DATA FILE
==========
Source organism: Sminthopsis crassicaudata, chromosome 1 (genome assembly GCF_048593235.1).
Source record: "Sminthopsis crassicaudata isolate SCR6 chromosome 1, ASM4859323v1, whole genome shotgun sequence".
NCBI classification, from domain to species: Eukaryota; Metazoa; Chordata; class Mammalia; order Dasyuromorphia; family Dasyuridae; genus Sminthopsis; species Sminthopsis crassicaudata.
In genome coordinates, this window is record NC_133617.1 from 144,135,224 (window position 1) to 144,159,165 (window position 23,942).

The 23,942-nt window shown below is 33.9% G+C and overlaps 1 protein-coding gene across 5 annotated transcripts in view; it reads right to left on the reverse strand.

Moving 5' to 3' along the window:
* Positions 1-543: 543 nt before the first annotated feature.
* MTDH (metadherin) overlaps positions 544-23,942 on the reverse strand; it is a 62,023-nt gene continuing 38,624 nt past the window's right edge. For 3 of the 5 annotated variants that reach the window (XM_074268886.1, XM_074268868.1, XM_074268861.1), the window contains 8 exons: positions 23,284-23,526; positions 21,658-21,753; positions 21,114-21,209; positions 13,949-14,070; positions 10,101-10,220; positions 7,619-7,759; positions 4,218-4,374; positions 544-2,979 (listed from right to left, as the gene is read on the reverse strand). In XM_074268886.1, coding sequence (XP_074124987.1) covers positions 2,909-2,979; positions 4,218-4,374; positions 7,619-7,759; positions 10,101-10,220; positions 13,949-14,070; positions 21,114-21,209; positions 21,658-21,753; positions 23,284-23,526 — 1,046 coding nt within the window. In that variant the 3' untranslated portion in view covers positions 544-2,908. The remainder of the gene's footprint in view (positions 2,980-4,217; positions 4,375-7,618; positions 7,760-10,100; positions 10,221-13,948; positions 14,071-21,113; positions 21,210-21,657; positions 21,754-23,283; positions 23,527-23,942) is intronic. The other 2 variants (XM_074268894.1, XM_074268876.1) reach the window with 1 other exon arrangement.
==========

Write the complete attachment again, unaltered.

Source organism: Sminthopsis crassicaudata, chromosome 1 (genome assembly GCF_048593235.1).
Source record: "Sminthopsis crassicaudata isolate SCR6 chromosome 1, ASM4859323v1, whole genome shotgun sequence".
NCBI classification, from domain to species: Eukaryota; Metazoa; Chordata; class Mammalia; order Dasyuromorphia; family Dasyuridae; genus Sminthopsis; species Sminthopsis crassicaudata.
In genome coordinates, this window is record NC_133617.1 from 144,135,224 (window position 1) to 144,159,165 (window position 23,942).

The 23,942-nt window shown below is 33.9% G+C and overlaps 1 protein-coding gene across 5 annotated transcripts in view; it reads right to left on the reverse strand.

Moving 5' to 3' along the window:
* Positions 1-543: 543 nt before the first annotated feature.
* MTDH (metadherin) overlaps positions 544-23,942 on the reverse strand; it is a 62,023-nt gene continuing 38,624 nt past the window's right edge. For 3 of the 5 annotated variants that reach the window (XM_074268886.1, XM_074268868.1, XM_074268861.1), the window contains 8 exons: positions 23,284-23,526; positions 21,658-21,753; positions 21,114-21,209; positions 13,949-14,070; positions 10,101-10,220; positions 7,619-7,759; positions 4,218-4,374; positions 544-2,979 (listed from right to left, as the gene is read on the reverse strand). In XM_074268886.1, coding sequence (XP_074124987.1) covers positions 2,909-2,979; positions 4,218-4,374; positions 7,619-7,759; positions 10,101-10,220; positions 13,949-14,070; positions 21,114-21,209; positions 21,658-21,753; positions 23,284-23,526 — 1,046 coding nt within the window. In that variant the 3' untranslated portion in view covers positions 544-2,908. The remainder of the gene's footprint in view (positions 2,980-4,217; positions 4,375-7,618; positions 7,760-10,100; positions 10,221-13,948; positions 14,071-21,113; positions 21,210-21,657; positions 21,754-23,283; positions 23,527-23,942) is intronic. The other 2 variants (XM_074268894.1, XM_074268876.1) reach the window with 1 other exon arrangement.